Year: 2013 Source: Acta Psychiatrica Scandinavica.(2011).124(4):295-300.DOI: 10.1111/j.1600-0447.2011.01724.x. SIEC No: 20130088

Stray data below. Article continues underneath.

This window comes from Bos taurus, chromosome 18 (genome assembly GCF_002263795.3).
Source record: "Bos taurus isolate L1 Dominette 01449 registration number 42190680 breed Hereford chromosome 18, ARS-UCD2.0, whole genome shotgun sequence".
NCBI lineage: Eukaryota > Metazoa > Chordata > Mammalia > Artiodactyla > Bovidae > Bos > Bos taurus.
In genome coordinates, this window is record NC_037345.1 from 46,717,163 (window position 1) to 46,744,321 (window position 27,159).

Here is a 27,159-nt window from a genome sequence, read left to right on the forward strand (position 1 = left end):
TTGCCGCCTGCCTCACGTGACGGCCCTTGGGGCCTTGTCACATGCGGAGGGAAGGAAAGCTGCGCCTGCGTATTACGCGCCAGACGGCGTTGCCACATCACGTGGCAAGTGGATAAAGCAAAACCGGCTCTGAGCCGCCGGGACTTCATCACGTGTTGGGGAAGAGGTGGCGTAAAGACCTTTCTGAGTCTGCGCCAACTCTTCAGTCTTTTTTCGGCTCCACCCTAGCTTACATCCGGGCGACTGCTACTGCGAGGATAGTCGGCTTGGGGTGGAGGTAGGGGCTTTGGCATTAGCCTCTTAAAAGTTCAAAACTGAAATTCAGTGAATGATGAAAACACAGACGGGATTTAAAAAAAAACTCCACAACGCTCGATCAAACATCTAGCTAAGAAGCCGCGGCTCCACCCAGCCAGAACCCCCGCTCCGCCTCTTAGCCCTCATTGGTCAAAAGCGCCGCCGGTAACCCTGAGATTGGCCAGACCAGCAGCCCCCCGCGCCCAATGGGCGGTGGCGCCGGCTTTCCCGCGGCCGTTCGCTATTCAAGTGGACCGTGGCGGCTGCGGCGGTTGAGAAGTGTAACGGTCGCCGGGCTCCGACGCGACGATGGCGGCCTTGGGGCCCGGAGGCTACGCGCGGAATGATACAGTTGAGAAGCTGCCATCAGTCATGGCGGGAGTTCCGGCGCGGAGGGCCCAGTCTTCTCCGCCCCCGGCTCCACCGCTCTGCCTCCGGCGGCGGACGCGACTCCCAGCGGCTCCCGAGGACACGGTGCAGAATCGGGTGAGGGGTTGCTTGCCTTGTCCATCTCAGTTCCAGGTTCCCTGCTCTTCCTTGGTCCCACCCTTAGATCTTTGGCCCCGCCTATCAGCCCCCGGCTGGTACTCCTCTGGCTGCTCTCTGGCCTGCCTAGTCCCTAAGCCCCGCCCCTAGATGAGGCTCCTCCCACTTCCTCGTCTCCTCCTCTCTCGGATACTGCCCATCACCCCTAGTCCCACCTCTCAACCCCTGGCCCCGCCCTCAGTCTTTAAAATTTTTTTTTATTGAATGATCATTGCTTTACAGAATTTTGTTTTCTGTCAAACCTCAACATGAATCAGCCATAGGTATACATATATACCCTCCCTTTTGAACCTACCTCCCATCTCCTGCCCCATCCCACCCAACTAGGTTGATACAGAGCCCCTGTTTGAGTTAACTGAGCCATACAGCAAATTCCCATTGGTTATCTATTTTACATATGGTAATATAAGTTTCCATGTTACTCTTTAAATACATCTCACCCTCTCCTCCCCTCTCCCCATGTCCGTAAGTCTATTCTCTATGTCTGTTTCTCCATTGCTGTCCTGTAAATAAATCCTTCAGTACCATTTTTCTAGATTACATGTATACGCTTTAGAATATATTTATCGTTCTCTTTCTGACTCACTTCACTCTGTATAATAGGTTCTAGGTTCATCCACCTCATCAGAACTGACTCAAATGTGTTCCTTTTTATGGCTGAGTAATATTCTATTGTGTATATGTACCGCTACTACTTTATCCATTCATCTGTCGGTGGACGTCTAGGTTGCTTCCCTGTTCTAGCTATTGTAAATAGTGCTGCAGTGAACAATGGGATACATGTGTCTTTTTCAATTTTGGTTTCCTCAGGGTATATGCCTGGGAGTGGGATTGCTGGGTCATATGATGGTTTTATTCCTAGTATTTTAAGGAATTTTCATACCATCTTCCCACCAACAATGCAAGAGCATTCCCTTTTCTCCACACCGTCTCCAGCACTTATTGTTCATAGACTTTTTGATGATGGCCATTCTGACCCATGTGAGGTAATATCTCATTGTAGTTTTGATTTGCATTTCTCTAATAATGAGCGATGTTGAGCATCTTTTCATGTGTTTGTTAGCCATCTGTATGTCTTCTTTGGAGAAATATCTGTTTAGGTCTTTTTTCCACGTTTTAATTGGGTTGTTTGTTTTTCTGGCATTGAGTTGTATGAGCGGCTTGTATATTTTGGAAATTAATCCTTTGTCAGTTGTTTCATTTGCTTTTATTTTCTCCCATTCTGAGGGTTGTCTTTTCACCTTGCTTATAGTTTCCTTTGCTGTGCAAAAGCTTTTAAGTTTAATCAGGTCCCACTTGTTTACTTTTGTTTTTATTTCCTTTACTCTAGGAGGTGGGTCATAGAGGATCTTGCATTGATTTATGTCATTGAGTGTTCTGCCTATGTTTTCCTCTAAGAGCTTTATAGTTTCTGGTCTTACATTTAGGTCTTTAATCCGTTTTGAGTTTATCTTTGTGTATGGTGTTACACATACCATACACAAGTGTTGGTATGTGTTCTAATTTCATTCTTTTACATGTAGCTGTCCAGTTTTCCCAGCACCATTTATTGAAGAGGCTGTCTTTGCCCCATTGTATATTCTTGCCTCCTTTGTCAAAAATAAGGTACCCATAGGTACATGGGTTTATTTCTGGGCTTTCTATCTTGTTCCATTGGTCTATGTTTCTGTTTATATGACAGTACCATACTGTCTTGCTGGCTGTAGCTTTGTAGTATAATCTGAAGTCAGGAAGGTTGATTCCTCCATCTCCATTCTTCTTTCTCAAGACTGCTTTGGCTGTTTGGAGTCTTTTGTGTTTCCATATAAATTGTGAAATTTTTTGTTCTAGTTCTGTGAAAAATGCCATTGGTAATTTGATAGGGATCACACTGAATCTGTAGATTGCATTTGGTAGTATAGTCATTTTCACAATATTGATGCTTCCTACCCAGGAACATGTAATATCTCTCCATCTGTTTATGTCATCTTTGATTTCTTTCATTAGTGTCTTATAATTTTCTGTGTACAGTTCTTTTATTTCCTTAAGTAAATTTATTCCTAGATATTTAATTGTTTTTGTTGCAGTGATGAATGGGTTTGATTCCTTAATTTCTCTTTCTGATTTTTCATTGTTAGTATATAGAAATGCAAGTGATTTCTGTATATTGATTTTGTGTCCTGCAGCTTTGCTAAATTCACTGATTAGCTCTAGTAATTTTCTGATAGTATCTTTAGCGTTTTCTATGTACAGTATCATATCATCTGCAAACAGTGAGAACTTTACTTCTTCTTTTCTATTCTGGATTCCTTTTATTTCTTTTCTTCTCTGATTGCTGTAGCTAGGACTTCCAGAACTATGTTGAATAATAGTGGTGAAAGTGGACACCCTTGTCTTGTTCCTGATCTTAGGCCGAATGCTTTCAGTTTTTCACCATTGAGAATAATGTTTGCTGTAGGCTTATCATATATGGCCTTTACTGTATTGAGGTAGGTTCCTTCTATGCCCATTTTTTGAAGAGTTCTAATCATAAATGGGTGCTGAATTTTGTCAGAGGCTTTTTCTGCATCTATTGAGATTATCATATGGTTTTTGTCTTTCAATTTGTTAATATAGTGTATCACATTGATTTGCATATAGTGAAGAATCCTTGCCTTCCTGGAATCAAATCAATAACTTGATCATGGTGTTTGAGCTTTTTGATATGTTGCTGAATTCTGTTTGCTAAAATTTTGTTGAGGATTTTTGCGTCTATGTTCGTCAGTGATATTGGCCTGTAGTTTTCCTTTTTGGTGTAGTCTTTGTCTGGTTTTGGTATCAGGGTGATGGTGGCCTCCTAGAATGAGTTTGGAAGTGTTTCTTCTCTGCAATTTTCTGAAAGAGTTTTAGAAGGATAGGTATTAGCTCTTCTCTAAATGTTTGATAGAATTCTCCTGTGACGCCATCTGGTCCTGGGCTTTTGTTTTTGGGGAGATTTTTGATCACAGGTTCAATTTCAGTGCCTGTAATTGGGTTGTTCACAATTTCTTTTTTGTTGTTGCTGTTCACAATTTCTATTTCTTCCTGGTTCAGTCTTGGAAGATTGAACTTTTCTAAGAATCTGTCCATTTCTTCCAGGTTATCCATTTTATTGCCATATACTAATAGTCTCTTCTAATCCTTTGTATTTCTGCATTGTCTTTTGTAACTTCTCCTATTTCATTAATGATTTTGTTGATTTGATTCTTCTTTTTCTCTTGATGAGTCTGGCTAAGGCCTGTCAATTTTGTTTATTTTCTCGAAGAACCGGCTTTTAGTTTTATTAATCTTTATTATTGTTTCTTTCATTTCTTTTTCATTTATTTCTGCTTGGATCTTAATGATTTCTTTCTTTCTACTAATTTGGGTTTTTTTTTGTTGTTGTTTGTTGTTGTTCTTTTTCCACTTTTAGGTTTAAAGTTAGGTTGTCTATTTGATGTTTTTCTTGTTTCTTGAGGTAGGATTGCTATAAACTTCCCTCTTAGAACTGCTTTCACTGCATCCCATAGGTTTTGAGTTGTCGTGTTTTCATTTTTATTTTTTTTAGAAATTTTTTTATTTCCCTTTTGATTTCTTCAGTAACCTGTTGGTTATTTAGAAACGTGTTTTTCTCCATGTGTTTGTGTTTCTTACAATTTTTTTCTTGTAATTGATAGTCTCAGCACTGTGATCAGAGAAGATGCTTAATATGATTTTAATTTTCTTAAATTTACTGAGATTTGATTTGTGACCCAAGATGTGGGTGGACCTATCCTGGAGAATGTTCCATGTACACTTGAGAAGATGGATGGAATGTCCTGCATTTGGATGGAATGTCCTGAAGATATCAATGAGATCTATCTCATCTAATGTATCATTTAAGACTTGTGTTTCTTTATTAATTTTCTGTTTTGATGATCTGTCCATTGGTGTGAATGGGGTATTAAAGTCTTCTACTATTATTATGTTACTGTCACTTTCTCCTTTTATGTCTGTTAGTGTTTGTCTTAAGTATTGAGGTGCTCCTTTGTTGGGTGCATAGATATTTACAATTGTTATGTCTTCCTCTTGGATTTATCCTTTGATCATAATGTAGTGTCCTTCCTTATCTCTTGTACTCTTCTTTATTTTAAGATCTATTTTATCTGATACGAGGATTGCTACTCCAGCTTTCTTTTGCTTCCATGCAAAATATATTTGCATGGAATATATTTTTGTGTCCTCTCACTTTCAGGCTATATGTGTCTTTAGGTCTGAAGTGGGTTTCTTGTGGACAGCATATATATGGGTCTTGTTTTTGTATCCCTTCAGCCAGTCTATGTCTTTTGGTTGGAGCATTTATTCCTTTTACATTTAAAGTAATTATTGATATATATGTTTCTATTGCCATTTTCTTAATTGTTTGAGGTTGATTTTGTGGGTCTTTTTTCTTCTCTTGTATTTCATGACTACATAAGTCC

Objective: Prior studies examining the relationship between social adjustment and suicidal ideation or behaviour have not examined attachment. This study examines the effect of attachment on the association between current social adjustment and suicide attempt risk. Method: Attachment, social adjustment, and history of suicide attempt were assessed in patients participating in research on major depressive disorder ( N = 524). Suicide attempters and non-attempters were compared with attachment style and social adjustment using hierarchical logistic regression models. The two factor scoring method of the Adult Attachment Scale (secure vs. avoidant) was utilized as each measures unique aspects of attachment. Results: Anxious attachment (OR = 1.33; 95%CI = 1.016-1.728; P = 0.038) but not overall social adjustment ( P = 0.14) was associated with a history of a past suicide attempt when both attachment and social adjustment were assessed in the same model. Among subtypes of social adjustment, work adjustment was associated with past history of suicide attempt (OR = 1.25; 95%CI = 1.019-1.540; P = 0.033). As impairment in work adjustment increased by 1 unit, the likelihood of reporting a suicide attempt increased by approximately 25%. There was no interaction between anxious attachment and work adjustment ( P = 0.81). Conclusion: Anxious attachment and work adjustment warrant further study as potential treatment targets in depressed suicidal patients.